Changing Ceph Monitor IP/FQDN in CloudStack

In the last few years, we’ve observed more and more KVM customers using software-defined storage solutions, especially Ceph. Frequently, deployments would start small and then grow over time. This is true for both CloudStack and Ceph which is used as Primary Storage for VMs. Over time, we’ve seen more frequent customer requests to change Ceph monitor IP/FQDN in CloudStack. Whether it’s for maintenance reasons, or to grow the Ceph deployment – people would be adding/moving Ceph monitors, moving from IP to FQDN, etc.

Below we’ll describe a procedure for changing the Ceph monitor configuration in a running CloudStack deployment. Due to the native KVM limitations – there are some limitations – and this is being explained at the end of this article.

In our example case below, we are already using the Ceph monitor with IP “” and we have a few VMs running on Ceph. We are going to replace this IP with an FQDN “cephmon.domain.local” (you can use another IP optionally). In case using FQDN, you must ensure proper DNS resolution is in place.

Example current configuration

Let’s observe the current configuration:

Checking the same info from the CloudStack database – you should see something like this:

Let’s check the storage “pools” defined in KVM:

We can see details of our specific pool:

Updating the CloudStack configuration

Now that we have a starting point – let’s see how can we change the monitor IP to a FQDN (or to another IP, for that matter) in CloudStack.

The high-level steps are as follows:

  • Update CloudStack DB
  • Update storage pool definition/XML on all KVM hosts
  • Update the pool secret definition/XML on all KVM hosts
  • Restart libvirt daemon on those KVM hosts

The first step would be to change the record in CloudStack database with a simple SQL query – our Ceph pool has ID=6 (UUID “9cc2ceb6-02b1-337d-842c-5c7293d8d128”) so this is what we are updating:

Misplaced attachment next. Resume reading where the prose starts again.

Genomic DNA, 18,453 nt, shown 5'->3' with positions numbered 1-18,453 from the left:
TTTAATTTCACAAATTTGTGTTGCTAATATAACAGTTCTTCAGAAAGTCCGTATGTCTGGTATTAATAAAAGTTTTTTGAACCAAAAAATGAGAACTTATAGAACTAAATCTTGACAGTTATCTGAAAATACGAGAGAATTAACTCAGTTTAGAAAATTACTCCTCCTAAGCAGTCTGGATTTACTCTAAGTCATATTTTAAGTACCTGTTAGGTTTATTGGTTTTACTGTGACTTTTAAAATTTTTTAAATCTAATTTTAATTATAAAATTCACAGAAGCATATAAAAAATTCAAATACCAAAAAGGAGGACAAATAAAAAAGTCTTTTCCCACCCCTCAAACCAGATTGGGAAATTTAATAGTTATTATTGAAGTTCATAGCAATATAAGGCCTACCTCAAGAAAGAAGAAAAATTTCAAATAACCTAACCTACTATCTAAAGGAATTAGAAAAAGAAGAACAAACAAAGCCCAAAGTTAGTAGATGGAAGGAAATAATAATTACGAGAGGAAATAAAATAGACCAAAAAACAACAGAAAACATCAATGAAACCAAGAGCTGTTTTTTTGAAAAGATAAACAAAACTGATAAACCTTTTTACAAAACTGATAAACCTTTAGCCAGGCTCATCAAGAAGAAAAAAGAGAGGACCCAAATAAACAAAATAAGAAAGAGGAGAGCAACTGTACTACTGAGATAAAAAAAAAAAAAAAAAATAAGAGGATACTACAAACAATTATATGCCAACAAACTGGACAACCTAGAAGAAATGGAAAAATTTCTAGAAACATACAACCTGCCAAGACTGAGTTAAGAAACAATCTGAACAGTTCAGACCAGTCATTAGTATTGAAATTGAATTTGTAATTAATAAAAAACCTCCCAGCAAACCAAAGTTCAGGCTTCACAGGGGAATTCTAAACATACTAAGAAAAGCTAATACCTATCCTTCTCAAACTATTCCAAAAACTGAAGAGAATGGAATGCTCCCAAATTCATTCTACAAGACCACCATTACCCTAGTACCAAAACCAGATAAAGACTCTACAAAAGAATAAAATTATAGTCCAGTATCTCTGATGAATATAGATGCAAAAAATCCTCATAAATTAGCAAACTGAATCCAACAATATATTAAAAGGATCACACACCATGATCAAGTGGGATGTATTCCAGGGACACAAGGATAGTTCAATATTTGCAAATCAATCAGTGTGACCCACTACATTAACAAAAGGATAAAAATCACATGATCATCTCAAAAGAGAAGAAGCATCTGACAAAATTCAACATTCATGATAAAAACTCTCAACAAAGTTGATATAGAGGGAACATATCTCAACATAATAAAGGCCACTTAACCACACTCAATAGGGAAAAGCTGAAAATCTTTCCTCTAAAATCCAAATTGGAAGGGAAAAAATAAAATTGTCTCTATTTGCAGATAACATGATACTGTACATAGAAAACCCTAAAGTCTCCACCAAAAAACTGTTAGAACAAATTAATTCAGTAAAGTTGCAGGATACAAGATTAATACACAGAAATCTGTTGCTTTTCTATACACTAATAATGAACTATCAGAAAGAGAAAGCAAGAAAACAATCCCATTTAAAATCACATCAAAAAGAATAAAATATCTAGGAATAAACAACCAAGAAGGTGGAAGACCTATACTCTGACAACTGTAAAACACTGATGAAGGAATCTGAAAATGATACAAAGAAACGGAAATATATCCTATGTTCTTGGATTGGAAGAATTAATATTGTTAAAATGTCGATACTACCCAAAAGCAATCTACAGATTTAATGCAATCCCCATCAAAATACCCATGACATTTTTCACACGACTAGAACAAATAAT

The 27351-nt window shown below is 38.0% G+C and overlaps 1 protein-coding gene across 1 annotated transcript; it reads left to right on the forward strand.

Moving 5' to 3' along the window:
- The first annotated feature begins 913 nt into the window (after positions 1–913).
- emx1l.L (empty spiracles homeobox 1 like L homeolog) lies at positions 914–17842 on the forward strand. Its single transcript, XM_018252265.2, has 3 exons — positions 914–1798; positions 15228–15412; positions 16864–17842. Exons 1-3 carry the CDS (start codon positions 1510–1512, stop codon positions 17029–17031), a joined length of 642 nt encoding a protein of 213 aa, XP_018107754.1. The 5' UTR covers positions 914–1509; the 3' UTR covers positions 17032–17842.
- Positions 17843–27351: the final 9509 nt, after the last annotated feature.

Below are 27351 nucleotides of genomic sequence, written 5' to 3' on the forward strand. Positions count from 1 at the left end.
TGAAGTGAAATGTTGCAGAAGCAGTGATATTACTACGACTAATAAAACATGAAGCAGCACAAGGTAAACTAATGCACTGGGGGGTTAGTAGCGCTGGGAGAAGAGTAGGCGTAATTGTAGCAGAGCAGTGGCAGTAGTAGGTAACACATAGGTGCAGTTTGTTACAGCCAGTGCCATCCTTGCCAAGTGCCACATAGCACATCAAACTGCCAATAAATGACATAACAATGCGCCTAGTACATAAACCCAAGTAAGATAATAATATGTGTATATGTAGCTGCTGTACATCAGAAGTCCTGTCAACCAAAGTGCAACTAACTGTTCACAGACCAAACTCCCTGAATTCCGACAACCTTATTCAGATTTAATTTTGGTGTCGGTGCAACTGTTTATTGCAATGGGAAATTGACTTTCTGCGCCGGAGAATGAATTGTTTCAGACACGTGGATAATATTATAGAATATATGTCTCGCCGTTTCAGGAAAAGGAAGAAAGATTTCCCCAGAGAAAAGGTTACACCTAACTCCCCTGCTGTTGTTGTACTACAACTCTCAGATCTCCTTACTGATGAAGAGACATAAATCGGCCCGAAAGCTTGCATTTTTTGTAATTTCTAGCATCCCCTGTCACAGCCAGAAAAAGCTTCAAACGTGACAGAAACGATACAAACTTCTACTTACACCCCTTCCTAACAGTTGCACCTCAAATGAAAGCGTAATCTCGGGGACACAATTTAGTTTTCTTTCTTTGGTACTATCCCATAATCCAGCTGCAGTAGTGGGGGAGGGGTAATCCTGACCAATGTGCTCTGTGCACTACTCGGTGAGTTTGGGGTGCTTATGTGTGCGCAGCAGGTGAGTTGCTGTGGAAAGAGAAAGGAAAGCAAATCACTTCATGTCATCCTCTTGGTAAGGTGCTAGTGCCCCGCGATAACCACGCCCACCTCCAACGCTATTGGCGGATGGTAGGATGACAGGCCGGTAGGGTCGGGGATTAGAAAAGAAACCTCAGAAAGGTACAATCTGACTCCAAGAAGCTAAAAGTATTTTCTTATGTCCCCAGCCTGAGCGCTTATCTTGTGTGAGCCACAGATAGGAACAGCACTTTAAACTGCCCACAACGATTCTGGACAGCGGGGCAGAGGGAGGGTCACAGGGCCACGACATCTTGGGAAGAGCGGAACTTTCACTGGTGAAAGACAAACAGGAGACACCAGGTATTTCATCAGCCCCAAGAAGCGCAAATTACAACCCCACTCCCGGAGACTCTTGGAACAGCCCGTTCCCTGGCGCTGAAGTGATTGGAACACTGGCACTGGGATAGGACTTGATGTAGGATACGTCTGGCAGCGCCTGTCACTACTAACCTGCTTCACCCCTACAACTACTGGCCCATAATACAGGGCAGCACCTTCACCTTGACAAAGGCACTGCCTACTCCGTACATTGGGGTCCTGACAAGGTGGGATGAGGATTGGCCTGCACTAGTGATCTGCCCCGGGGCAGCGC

UPDATE storage_pool SET host_address= ‘cephmon.domain.local’ WHERE id=6;

Next thing – we need to edit the storage pool info on each KVM node with virsh – in our example, this is a pool with UUID “9cc2ceb6-02b1-337d-842c-5c7293d8d128”

virsh pool-edit 9cc2ceb6-02b1-337d-842c-5c7293d8d128

Here – we will define the new FQDN (or IP) – in our example, the pool XML should look like this:

Next thing – we need to update the pool’s secret file. The corresponding secret files are always named by the pool name, so in our case, we will edit the ‘/etc/libvirt/secrets/9cc2ceb6-02b1-337d-842c-5c7293d8d128.xml’ file. Insert new Ceph monitor FQDN or IP – it must be identical to the one in the pool’s XML file. The resulting file should look like the following:

Now that we have updated Ceph monitor on all required places – we need to restart libvirt daemon, so the changes are picked up.

systemctl restart libvirtd

This will trigger cloudstack-agent reload/restart as well – confirm that the pool (and new Ceph monitor FQDN/IP) is still there after the agent restart (virsh pool-list, virsh pool-dumpxml). If you have not updated the secret file with the identical FQDN/IP as in the pool’s XML file – the pool will be removed from libvirt during the restart and cloudstack agent restart will NOT create the pool properly because the pool is absent while its secret file still exists – so you’ll have to delete the corresponding secret files and restart libvirt again (rm /etc/libvirt/secrets/9cc2ceb6-02b1-337d-842c-5c7293d8d128.*), check the pool is back there in libvirt, and do necessary changes again.

And that’s it – at least for any new VMs that are started from this moment and onwards.

However, as part of the natural KVM limitation, there is no way to update the XML of the running VMs – so they will continue to run connected to the old Ceph monitor. If there is a requirement that the old Ceph monitor is not used any more by any VM, then you’ll have to ensure each existing VM has been fully power-cycled (Stop and Start VM via CloudStack).

Using a single Ceph monitor IP presents a SPOF for a VM. Using FQDN with DNS Round Robin behind it ensures that (only) one of the Ceph monitors is used for each VM – this is again a SPOF for a VM. So, to provide some redundancy around connections to Ceph monitors – a new feature has been introduced in a recent CloudStack release ( where it is possible to define multiple, comma-separated list of Ceph monitors while adding Ceph as the Primary Storage pool in CloudStack – this would ensure that there is a set of Ceph monitors inside each VM’s XML definition, so if the primary Ceph monitor (to which VM is connected) goes down, then libvirt will connect to another monitor, with no downtime.

About the author

Andrija Panic is a Cloud Architect at ShapeBlue, the Cloud Specialists, and is a committer and PMC member of Apache CloudStack. Andrija spends most of his time designing and implementing IaaS solutions based on Apache CloudStack.


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